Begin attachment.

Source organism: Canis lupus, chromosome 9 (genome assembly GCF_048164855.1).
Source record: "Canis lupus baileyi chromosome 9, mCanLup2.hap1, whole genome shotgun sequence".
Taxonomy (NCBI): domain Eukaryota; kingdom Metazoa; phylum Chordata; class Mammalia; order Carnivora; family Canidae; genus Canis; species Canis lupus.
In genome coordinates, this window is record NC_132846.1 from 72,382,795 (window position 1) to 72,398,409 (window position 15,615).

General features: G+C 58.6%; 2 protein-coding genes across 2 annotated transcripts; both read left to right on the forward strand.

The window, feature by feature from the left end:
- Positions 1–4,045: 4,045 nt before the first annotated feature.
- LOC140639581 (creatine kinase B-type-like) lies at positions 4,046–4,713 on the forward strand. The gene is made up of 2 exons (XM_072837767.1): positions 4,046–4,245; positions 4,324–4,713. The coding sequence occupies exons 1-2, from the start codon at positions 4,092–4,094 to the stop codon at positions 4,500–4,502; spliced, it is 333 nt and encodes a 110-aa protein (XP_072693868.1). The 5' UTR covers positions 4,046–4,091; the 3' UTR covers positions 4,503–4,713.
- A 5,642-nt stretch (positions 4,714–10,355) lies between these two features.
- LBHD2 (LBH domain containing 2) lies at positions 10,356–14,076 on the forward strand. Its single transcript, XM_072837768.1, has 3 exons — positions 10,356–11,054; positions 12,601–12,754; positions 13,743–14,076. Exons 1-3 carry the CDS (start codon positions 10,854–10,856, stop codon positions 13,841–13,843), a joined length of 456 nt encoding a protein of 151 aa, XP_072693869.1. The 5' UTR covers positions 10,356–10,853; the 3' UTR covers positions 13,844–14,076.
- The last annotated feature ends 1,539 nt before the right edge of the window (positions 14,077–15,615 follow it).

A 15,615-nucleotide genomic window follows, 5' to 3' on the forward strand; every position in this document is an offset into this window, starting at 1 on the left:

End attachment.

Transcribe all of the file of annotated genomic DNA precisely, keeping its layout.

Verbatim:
Source organism: Canis lupus, chromosome 9 (genome assembly GCF_048164855.1).
Source record: "Canis lupus baileyi chromosome 9, mCanLup2.hap1, whole genome shotgun sequence".
Taxonomy (NCBI): domain Eukaryota; kingdom Metazoa; phylum Chordata; class Mammalia; order Carnivora; family Canidae; genus Canis; species Canis lupus.
In genome coordinates, this window is record NC_132846.1 from 72,382,795 (window position 1) to 72,398,409 (window position 15,615).

General features: G+C 58.6%; 2 protein-coding genes across 2 annotated transcripts; both read left to right on the forward strand.

The window, feature by feature from the left end:
- Positions 1–4,045: 4,045 nt before the first annotated feature.
- LOC140639581 (creatine kinase B-type-like) lies at positions 4,046–4,713 on the forward strand. The gene is made up of 2 exons (XM_072837767.1): positions 4,046–4,245; positions 4,324–4,713. The coding sequence occupies exons 1-2, from the start codon at positions 4,092–4,094 to the stop codon at positions 4,500–4,502; spliced, it is 333 nt and encodes a 110-aa protein (XP_072693868.1). The 5' UTR covers positions 4,046–4,091; the 3' UTR covers positions 4,503–4,713.
- A 5,642-nt stretch (positions 4,714–10,355) lies between these two features.
- LBHD2 (LBH domain containing 2) lies at positions 10,356–14,076 on the forward strand. Its single transcript, XM_072837768.1, has 3 exons — positions 10,356–11,054; positions 12,601–12,754; positions 13,743–14,076. Exons 1-3 carry the CDS (start codon positions 10,854–10,856, stop codon positions 13,841–13,843), a joined length of 456 nt encoding a protein of 151 aa, XP_072693869.1. The 5' UTR covers positions 10,356–10,853; the 3' UTR covers positions 13,844–14,076.
- The last annotated feature ends 1,539 nt before the right edge of the window (positions 14,077–15,615 follow it).

A 15,615-nucleotide genomic window follows, 5' to 3' on the forward strand; every position in this document is an offset into this window, starting at 1 on the left: